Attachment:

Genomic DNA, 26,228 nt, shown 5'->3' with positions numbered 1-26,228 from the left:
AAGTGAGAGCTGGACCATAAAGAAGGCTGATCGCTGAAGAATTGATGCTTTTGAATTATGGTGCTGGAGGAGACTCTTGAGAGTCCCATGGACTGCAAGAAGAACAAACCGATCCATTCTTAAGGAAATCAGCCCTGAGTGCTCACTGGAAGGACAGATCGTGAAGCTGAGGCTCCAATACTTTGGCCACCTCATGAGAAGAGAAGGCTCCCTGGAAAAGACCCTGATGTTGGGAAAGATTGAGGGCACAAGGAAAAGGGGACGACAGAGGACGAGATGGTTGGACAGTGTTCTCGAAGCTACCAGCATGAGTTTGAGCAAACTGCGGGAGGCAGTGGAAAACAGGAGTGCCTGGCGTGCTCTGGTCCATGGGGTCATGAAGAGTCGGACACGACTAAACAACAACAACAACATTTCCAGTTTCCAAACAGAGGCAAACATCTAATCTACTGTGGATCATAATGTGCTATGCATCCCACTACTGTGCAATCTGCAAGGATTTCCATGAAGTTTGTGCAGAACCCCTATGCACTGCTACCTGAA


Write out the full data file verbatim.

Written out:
Genomic DNA, 26,228 nt, shown 5'->3' with positions numbered 1-26,228 from the left:
AAGTGAGAGCTGGACCATAAAGAAGGCTGATCGCTGAAGAATTGATGCTTTTGAATTATGGTGCTGGAGGAGACTCTTGAGAGTCCCATGGACTGCAAGAAGAACAAACCGATCCATTCTTAAGGAAATCAGCCCTGAGTGCTCACTGGAAGGACAGATCGTGAAGCTGAGGCTCCAATACTTTGGCCACCTCATGAGAAGAGAAGGCTCCCTGGAAAAGACCCTGATGTTGGGAAAGATTGAGGGCACAAGGAAAAGGGGACGACAGAGGACGAGATGGTTGGACAGTGTTCTCGAAGCTACCAGCATGAGTTTGAGCAAACTGCGGGAGGCAGTGGAAAACAGGAGTGCCTGGCGTGCTCTGGTCCATGGGGTCATGAAGAGTCGGACACGACTAAACAACAACAACAACATTTCCAGTTTCCAAACAGAGGCAAACATCTAATCTACTGTGGATCATAATGTGCTATGCATCCCACTACTGTGCAATCTGCAAGGATTTCCATGAAGTTTGTGCAGAACCCCTATGCACTGCTACCTGAA